layoffs, but we -- you know, a lot of these businesses were adding jobs. so we're not back to the point pre the adding of the job. so net-net they're still up jobs. so you could look at that and say these are cautionary steps that they're taking. now, they could go beyond this, and maybe in the case of goldman sachs when they laid off better than 3,000 people, i think the big deal there was the bonuses that came out afterwards, and they were fairly paltry. so they're hoping maybe a lot of those people quit. there could be more of that kind of thing, right? >> and, look -- yeah. and it's logical, what they're doing. wall street, there's no ipos, there's no more spacs. private equity's down, you immediate less people. crypto business, that's gone by the wayside in a very big way. the mortgage business, which took a big hit, guess what? a lot of mortgage people out. and and as you see more and more businesses where things are heading south, there's just going to be to less employees of. it's the natural law of economics, and when demand picks
up again for these areas, when you start to see more ipos and more deals again, guess what's going to happen? they will hire them back very quickly. neil: we have an environment, i guess, in a couple of weeks we expect the federal reserve to raise rates. i think the betting is a quarter point. are both of you in this point? >> at this juncture. neil: i get guess the bigger point is the guidance we get from the fed and what he telegraphs for future moves. what do you think? >> if he stays consistent, neil, he's going to continue to raise the rate. it may be at a smaller pace, you know, a quarter point instead of a half or three-quarters, but again, how long is it going to take to get to the that target of 2% inflation -- neil: we're a long way from that. >> we really are. so, again, that's why i'm saying there's still going to be a lot of pain until we wrap this up. neil: do you agree with that? >> unfortunately, i think they're going to keep raising rates, and i think they've already missed the mark. they were behind the curve -- neil: they should have done even
more. >> no, i think they should stop at this juncture. neil: oh, i got ya. >> why do i say that? follow the 10-year yield, it's a little under 3.5 here. the market is now screaming weaker economic growth. they don't have to keep pressing the pedal at juncture. they're going too far on this end just like they went too far on the other end and were slow-walking the inflation when interest rates were vertical for about six, nine months, and they just sat there and finally played catch-up. if they go 5%, and we're hearing some of these fedheads say 5%, market's going to get hit -- neil: 5, the -- can. [inaudible] they control. 5%, maybe more, jamie dimon said it could get up to 6. >> better not. the market is saying otherwise. when you see interest rates come down can, the real rates, this is the big, institutional crowd buying bonds and rates coming down, it's telling you the economy's going into a little
suffer land, and they're still raising rates. i guess fix their legacy, i don't know what. i just think it's a huge mistake. at point do a quarter and then stop, let things be, but i think they're just going to keep doing quarter, quarter, quarter for the next few, and we'll see how it goes. i'm worried because i think they've been wrong about most things. neil: i look at these fed fund futures contracts to that point, and i don't know how reliable they are, dan, but the latest consensus, always risky, two more quarter-point hikes and hen they sit out the third six week meeting and just see what happens. what do you think? >> well, they may very well get to that point, and i would say that the market is probably believing it's going to go in that direction. we're seeing layoffs, so i think investors are saying, oh, look, companies are now reacting and right-sizing to where they should be, being mindful of earnings. let's make sure we keep that in line. the economy is slowing, that still doesn't mean it's a bad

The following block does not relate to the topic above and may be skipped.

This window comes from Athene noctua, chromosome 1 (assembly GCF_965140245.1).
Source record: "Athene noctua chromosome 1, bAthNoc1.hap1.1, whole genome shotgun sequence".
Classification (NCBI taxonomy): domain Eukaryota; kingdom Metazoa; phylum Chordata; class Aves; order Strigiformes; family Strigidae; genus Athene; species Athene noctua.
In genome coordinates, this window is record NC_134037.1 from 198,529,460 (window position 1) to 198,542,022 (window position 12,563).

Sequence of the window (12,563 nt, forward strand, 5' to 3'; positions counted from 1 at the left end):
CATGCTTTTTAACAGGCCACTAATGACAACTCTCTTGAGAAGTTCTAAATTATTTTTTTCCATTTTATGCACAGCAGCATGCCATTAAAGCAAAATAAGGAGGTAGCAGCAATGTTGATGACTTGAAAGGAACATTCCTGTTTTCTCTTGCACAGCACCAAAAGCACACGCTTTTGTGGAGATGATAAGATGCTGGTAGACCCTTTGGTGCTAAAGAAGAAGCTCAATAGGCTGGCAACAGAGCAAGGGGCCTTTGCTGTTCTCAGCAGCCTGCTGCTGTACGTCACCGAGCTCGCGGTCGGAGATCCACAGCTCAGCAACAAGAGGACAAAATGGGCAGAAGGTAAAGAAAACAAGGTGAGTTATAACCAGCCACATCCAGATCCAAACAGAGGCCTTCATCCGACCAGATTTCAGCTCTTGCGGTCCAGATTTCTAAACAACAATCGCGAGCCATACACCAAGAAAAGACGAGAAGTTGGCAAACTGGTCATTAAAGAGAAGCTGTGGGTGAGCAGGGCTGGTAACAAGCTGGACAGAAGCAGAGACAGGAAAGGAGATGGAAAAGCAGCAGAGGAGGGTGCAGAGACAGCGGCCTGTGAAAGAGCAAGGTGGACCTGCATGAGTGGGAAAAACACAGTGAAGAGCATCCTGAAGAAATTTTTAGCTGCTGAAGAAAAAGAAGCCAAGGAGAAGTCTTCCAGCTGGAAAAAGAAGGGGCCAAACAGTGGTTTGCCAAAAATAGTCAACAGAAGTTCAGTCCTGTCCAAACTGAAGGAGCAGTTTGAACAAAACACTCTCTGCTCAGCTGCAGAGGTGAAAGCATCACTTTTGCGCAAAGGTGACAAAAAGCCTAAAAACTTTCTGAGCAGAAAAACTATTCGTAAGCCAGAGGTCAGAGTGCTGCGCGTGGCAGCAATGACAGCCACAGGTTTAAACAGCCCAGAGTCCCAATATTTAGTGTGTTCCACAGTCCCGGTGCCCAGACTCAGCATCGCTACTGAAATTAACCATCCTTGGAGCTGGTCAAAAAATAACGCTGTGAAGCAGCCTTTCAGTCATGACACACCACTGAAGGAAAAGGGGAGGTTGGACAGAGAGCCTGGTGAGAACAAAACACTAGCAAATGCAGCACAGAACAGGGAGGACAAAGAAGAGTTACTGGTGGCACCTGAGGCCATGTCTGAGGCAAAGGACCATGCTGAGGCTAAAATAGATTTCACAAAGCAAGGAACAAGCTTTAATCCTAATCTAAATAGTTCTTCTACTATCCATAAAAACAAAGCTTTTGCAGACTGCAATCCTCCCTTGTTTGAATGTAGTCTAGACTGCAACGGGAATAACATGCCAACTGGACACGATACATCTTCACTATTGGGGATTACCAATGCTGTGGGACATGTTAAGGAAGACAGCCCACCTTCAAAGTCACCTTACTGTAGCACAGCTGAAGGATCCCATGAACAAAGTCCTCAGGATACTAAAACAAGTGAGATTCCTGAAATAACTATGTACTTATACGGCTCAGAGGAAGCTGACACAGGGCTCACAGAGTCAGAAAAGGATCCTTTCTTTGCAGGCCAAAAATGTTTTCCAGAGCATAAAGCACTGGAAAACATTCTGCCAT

thing for equities. why, neil? because they take their foot off the gas pedal related to interest rates. neil: got it. guys, i'm going to be having you back. in the meantime, kelly o'grady out of los angeles. we're closely following that that california trial of elon musk and whether he hoodwinked investors or outright lied or misrepresented himself when he talked about taking tesla private. that was then, and he could be paying bigtime for it now. kelly, what's the latest? >> reporter: hi, neil. a couple of headlines for you today. first, we are getting word that he may appear in court as early as a today. so on wednesday the plaintiff's lawyer anticipated to the associated press he planned to call musk to testify today if there was time or potentially monday. i can tell you i've got the feed of the court right here to see if he is pulling up. now, musk faces a class action lawsuit claiming investors lost billions over betweens like this one that anticipated -- tweet withs like this one that anticipated he had funding to take the company private.
the court began proceedings just under an hour ago, but thus far we've only seen opening arguments and testimony from frustrated investors, nothing yet from musk direct9ly. i want to bring up another headline that the tesla ceo could be facing trouble from the sec as well. of course, that's not a new thing for him, but this time over a stock sale he made back in mid december. the billionaire sold roughly 22 million shares worth $3.6 billion at the time, but he's facing scrutiny over whether he traded on the knowledge that tesla's demand was lagging before it became public. when he make that trialed, the stock -- trade, the stock price was roughly $363 dollars, and six weeks later the stock closed at 108 meaning musk sold shares that would have been valued at $1.2 billion less. there are exceptions when company officers can avoid insider trading rules when they buy or sell under a preset trading schedule. i did review that disclosure,